The cars shown above are two surviving examples of the Bugatti 57SC Atlantique. Four were built and two or perhaps three survive. I consider this one of the most outstanding car designs ever -- an opinion held by many. The black car is owned by fashion magnate Ralph Lauren. The blue car was auctioned last year for an estimated $30-$40 million (an account is here). The Wikipedia article on the Type 57 line in general is here.
Automobile Magazine's February 2011 issue has a Page 63 sidebar by its car design writer Robert Cumberford concerning a project to create a "retro" version of the un-produced Type 64, what might have been the successor to the 57. I could find no on-line version of the article to link to, so here is an excerpt featuring Cumberford's case.
[I]n an alcove [of Peter Mullin's private automobile museum] stood one of only two extant prototype cast-aluminum chassis for the Bugatti Type 64, the model intended to follow the successful Type 57, introduced in 1934 and made in some 700 examples. That's not the problem; the chassis is fascinating. But it's surrounded by sketches and models of some absolutely horrifying bodies proposed by students at the Art Center College of Design, one of which may actually be erected at great cost on that unique, irreplaceable platform. The idea of creating a new body is fine, but I am distressed that unformed and uninformed youngsters have been entrusted with a task for which -- on the evidence presented -- they are incapable of executing.
They've done a series of Kalifornia Kustom adaptations of Jean Bugatti's 1935 riveted-magnesium Aérolithe ("meteor" in Greek) design that led to the Atlantics, as though Jean had had to rummage through discarded sketches to come up with a slight variation on older designs. ...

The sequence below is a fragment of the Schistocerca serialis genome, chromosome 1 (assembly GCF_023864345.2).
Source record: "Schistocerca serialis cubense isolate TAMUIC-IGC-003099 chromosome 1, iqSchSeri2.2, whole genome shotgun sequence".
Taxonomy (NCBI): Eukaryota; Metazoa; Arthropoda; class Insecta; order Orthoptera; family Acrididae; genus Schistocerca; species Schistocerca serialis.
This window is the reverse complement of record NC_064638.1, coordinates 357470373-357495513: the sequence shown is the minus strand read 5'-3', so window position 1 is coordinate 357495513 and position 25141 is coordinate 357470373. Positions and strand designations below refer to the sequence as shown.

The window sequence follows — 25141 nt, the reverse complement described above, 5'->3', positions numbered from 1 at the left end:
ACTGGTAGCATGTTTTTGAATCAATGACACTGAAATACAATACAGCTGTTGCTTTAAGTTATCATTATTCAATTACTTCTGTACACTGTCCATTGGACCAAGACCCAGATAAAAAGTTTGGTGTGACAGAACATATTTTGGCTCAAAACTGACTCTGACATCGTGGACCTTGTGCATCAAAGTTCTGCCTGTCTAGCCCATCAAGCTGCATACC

To properly honor Jean Bugatti's heritage with a new Type 64 body, designers need strong historical awareness, and they must know what precursors in form existed in 1940 [the year after Jean Bugatti was killed in a driving accident] along with the techniques and materials in use at the time. Using that knowledge -- and absolutely nothing that arose in the subsequent 70 years -- those students might have created a reasonable proposition. ...
What the students have done is anathema to me. Wouldn't it be better just to leave the bare chassis on exhibition?
Not quoted are references to the fact that Bugatti had built "tank" style racing cars with streamlined (for the time) bodies that eliminated separate fenders. This implies that Ettore and his son Jean (had he lived) might well have created a car in tune with styling zeitgeist of 1940: teardrop-shaped bodies pushed to beyond the outer edges of, and perhaps covering, the wheels. Such designs could seem sleek on paper, but usually turned out looking bloated on the few occasions that they were actualized, so it's possible the Bugattis might have attempted something leaner. But unless archival evidence appears, this is something unknowable.
As for me, I'm of two minds regarding Cumberford's harsh (for him) judgment. A modernized Atlantique is probably what Mullin and those Art Center students had in mind all along, and not a scholarly might-have-been design such as Cumberford advocates. For a show car, this doesn't bother me. On the other hand, if the goal was to suggest what a Type 64 might really have looked like, then Cumberford has a strong point.